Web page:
Photo credit: Chris Billheimer
Once again, I’ll fulfill my contractual obligations as music critic and point out, first and foremost, that my charge this week, Of Montreal, is best known as a member of the “legendary” Elephant 6 collective. I don’t know about you, but I’ve never seen the words “Elephant 6 collective” written without “the legendary” preceding them. In any case, Elephant 6 was most famous in those heady pre-millennial years for churning out twisted, psychedelic-leaning rock bands like it was going out style (wait a second…). As pursuant to clause C of my contract, I will now drop that Olivia Tremor Control, Beulah, Apples in Stereo, and the mighty Neutral Milk Hotel all acted as overachieving Elephant 6 brothers to our humble little Of Montreal.
24 Apr 2004: Subterranean Chicago
No longer. After lasting over seven years and putting out more recordings than Ryan Adams on speed, Of Montreal has thrown a healthy dose of dance into the psych-pop mix, and the result was a puffy-shirt-clad, confetti-covered extravaganza that had even the most long-faced indie kids shakin’ they ass at Chicago’s Subterranean. At this show, Of Montreal’s substantial (if slightly uneven) back catalog was wiped from memory as the band hustled and bumped its way through the just-released Satanic Panic in the Attic. As the band took the stage (with lead Montrealian Kevin Barnes sporting a Roger Daltrey-circa-1967 outfit), the sound system blared a Chicago Bulls-style introduction, asking us “to please welcome to the stage… Polyvinyl Recording artist… Of Montreal!”
Barnes and company then happily busted into “Disconnect the Dots” and immediately half the room was dancing. What does it take to get people at a Chicago small venue rock show to move their feet? Alcohol doesn’t seem to work. Drugs don’t even get their heads bobbing. And earth-shaking rock n’ roll generally just gets the boys stroking their chins thoughtfully. But Of Montreal has the magic touch. Kevin Barnes was the pied piper of hipsterville, and from his first incantation of “come disconnect the dots with me, poppet,” he already had us following in time.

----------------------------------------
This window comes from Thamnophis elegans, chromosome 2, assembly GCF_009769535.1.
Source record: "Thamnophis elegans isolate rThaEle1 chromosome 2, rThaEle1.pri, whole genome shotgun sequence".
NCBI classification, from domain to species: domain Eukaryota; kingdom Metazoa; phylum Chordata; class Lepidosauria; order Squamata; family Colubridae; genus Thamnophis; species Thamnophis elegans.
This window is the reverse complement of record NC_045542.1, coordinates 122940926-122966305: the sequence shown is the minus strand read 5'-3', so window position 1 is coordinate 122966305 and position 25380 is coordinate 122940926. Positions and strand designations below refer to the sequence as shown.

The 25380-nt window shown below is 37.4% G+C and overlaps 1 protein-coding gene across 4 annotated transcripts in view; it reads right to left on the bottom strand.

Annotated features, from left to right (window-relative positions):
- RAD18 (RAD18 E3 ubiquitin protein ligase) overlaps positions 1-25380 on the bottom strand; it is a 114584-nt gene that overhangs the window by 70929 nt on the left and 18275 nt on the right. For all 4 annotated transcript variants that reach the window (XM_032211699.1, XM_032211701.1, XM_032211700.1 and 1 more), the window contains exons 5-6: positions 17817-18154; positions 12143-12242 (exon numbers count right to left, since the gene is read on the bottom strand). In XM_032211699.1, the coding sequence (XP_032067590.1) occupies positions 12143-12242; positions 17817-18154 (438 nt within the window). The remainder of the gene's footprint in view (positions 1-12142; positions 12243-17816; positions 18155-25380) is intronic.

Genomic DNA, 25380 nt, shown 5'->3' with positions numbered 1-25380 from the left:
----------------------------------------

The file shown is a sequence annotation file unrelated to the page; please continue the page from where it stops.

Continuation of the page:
Don’t get me wrong, there were still plenty of folded-arms types hanging around the back, more interested in the bar than the show. Undeterred, Of Montreal fostered the dance party atmosphere, not only by churning out song after song of electronic psychedelic pop mayhem, but with absurdist skits, confetti, and costume changes (including Kevin Barnes in a skeleton-print leotard for “Chrissy Kiss the Corpse”). One by one, the skeptics kicked off their Sunday shoes, whether drawn in by Barnes’ powdered-wig antics during “Rapture Rapes the Muses”, the hilarious sumo wrestler voiceover on the “wind war” skit, or, the coup-de-grace, a completely earnest closing cover of “More than a Feeling”. They all fell, every last one of ‘em, and they can thank the good people at Of Montreal for a rare moment unrestrained, rump-rattlin’ fun. Because that’s just the thing about Of Montreal live: They’re gonna make you have fun, kid, whether you want to or not.
// Short Ends and Leader
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